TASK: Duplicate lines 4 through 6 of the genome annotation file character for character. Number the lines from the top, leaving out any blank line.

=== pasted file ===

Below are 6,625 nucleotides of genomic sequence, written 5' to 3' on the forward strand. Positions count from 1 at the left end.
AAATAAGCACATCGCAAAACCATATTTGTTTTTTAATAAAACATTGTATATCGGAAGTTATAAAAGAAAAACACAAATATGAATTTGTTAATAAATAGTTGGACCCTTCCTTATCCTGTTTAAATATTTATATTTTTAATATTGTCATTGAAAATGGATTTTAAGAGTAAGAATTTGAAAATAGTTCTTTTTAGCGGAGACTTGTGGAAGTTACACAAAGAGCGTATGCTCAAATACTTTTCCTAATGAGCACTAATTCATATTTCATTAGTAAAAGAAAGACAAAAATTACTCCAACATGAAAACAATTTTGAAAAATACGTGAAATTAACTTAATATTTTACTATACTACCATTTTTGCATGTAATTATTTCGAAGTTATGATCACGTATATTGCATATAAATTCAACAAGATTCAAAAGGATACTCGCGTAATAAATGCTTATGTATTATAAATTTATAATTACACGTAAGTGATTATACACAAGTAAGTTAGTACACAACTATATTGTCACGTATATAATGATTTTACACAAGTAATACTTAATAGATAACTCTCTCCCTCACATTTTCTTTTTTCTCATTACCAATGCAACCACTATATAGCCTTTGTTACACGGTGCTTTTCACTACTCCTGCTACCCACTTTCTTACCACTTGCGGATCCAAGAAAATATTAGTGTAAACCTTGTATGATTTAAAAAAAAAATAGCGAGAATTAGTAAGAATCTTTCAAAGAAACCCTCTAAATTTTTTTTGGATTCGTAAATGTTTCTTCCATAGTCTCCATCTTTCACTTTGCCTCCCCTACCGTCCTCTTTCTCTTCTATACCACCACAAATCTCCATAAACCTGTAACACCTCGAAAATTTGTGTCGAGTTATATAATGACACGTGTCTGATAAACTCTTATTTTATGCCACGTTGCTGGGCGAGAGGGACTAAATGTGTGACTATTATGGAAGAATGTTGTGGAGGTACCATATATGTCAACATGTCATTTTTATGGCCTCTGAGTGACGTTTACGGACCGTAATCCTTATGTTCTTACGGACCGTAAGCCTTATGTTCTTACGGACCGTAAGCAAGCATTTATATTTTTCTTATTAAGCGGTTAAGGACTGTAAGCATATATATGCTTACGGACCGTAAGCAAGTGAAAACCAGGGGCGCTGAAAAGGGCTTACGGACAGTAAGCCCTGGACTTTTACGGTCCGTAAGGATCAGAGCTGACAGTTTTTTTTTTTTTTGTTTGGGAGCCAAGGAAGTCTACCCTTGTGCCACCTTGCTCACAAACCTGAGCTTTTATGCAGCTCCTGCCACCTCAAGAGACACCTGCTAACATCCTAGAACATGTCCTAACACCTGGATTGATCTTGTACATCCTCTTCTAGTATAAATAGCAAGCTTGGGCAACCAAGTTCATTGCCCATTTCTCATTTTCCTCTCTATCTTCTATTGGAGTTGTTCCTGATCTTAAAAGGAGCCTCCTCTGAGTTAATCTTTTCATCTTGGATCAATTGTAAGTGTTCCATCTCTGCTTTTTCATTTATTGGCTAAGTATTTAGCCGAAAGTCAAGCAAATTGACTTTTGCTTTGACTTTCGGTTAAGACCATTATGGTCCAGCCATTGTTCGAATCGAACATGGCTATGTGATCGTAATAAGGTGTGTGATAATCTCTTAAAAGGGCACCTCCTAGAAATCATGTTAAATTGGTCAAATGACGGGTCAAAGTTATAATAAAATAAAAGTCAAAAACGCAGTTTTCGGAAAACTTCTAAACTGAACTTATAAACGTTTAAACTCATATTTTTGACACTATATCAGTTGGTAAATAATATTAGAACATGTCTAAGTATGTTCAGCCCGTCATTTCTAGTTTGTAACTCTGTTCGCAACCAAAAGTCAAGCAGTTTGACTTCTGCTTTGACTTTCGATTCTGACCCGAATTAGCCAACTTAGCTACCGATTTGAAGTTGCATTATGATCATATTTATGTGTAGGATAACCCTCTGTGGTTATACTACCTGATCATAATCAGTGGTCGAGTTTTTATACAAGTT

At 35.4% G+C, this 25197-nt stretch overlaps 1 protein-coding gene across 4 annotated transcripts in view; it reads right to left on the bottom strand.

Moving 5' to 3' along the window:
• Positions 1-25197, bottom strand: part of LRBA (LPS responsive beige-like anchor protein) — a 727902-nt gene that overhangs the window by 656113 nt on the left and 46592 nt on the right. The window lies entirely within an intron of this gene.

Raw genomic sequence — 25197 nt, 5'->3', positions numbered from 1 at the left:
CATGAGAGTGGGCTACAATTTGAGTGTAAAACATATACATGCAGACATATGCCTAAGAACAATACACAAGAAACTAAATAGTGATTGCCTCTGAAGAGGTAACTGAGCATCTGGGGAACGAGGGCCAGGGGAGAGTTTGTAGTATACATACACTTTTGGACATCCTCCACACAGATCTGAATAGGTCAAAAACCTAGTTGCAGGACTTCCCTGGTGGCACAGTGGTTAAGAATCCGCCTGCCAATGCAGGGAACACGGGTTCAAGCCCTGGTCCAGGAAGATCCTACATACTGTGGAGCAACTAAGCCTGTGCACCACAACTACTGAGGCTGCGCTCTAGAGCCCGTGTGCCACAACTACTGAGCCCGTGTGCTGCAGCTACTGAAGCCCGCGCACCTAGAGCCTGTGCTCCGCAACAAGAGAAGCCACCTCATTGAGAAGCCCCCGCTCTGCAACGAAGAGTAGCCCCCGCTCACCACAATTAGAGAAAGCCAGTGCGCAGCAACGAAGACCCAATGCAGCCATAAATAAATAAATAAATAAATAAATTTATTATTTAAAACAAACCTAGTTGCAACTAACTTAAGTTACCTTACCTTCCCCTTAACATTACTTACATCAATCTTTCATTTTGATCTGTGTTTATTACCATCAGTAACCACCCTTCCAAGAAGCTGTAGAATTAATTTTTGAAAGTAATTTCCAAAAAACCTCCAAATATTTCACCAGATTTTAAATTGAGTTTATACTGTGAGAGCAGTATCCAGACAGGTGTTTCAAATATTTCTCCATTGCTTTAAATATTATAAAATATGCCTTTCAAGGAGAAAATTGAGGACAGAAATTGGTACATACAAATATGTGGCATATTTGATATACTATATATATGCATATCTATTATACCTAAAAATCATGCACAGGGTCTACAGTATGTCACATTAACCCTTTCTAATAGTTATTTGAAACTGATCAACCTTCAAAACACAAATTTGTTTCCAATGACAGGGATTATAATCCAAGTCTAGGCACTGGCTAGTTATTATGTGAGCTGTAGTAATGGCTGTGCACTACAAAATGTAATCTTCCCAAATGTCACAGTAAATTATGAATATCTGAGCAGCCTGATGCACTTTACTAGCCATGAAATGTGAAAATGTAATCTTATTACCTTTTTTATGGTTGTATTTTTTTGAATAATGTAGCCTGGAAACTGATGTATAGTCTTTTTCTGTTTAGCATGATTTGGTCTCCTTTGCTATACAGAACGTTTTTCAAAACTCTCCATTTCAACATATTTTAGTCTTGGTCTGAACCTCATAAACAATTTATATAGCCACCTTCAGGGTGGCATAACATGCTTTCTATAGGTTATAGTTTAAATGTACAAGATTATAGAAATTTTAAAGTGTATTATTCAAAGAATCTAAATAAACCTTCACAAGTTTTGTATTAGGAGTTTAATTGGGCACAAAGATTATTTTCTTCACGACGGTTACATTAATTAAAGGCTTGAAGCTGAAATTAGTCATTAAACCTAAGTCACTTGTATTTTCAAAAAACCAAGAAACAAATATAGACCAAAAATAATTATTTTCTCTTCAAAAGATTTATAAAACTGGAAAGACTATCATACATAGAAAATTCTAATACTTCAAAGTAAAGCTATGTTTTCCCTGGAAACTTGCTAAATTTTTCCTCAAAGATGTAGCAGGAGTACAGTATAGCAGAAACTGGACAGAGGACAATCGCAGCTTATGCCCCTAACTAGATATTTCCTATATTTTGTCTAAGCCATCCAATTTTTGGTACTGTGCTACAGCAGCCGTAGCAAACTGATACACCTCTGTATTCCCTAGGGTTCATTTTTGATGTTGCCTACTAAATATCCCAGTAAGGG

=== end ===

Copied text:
Moving 5' to 3' along the window:
• Positions 1-25197, bottom strand: part of LRBA (LPS responsive beige-like anchor protein) — a 727902-nt gene that overhangs the window by 656113 nt on the left and 46592 nt on the right. The window lies entirely within an intron of this gene.

Raw genomic sequence — 25197 nt, 5'->3', positions numbered from 1 at the left: